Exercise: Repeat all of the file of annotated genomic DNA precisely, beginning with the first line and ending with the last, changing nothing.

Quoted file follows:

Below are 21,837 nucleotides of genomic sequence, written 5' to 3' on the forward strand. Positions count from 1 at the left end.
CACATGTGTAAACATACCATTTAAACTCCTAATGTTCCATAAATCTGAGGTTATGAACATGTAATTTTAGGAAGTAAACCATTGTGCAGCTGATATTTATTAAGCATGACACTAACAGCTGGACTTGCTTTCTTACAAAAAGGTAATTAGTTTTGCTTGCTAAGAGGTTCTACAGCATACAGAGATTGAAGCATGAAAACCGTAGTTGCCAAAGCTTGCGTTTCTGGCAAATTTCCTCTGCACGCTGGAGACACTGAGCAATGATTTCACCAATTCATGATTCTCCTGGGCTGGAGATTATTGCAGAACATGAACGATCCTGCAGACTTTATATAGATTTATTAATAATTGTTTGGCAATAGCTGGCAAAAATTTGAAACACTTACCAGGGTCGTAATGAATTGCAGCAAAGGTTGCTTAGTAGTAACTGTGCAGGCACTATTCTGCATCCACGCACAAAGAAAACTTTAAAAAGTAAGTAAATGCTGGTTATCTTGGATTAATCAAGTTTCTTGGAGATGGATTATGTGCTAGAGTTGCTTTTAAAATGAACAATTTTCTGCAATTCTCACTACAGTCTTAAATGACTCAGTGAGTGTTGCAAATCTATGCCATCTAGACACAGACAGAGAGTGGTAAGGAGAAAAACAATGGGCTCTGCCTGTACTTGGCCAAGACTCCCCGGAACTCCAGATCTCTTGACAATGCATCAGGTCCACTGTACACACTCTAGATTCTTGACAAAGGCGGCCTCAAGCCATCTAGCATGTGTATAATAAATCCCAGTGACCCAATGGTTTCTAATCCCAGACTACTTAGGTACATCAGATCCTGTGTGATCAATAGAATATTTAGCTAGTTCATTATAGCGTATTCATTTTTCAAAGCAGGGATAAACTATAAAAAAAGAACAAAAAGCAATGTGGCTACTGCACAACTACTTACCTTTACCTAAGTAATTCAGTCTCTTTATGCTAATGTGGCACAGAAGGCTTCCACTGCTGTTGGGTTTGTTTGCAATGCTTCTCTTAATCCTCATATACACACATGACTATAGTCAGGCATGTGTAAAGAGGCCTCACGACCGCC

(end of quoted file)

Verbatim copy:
Below are 21,837 nucleotides of genomic sequence, written 5' to 3' on the forward strand. Positions count from 1 at the left end.
CACATGTGTAAACATACCATTTAAACTCCTAATGTTCCATAAATCTGAGGTTATGAACATGTAATTTTAGGAAGTAAACCATTGTGCAGCTGATATTTATTAAGCATGACACTAACAGCTGGACTTGCTTTCTTACAAAAAGGTAATTAGTTTTGCTTGCTAAGAGGTTCTACAGCATACAGAGATTGAAGCATGAAAACCGTAGTTGCCAAAGCTTGCGTTTCTGGCAAATTTCCTCTGCACGCTGGAGACACTGAGCAATGATTTCACCAATTCATGATTCTCCTGGGCTGGAGATTATTGCAGAACATGAACGATCCTGCAGACTTTATATAGATTTATTAATAATTGTTTGGCAATAGCTGGCAAAAATTTGAAACACTTACCAGGGTCGTAATGAATTGCAGCAAAGGTTGCTTAGTAGTAACTGTGCAGGCACTATTCTGCATCCACGCACAAAGAAAACTTTAAAAAGTAAGTAAATGCTGGTTATCTTGGATTAATCAAGTTTCTTGGAGATGGATTATGTGCTAGAGTTGCTTTTAAAATGAACAATTTTCTGCAATTCTCACTACAGTCTTAAATGACTCAGTGAGTGTTGCAAATCTATGCCATCTAGACACAGACAGAGAGTGGTAAGGAGAAAAACAATGGGCTCTGCCTGTACTTGGCCAAGACTCCCCGGAACTCCAGATCTCTTGACAATGCATCAGGTCCACTGTACACACTCTAGATTCTTGACAAAGGCGGCCTCAAGCCATCTAGCATGTGTATAATAAATCCCAGTGACCCAATGGTTTCTAATCCCAGACTACTTAGGTACATCAGATCCTGTGTGATCAATAGAATATTTAGCTAGTTCATTATAGCGTATTCATTTTTCAAAGCAGGGATAAACTATAAAAAAAGAACAAAAAGCAATGTGGCTACTGCACAACTACTTACCTTTACCTAAGTAATTCAGTCTCTTTATGCTAATGTGGCACAGAAGGCTTCCACTGCTGTTGGGTTTGTTTGCAATGCTTCTCTTAATCCTCATATACACACATGACTATAGTCAGGCATGTGTAAAGAGGCCTCACGACCGCC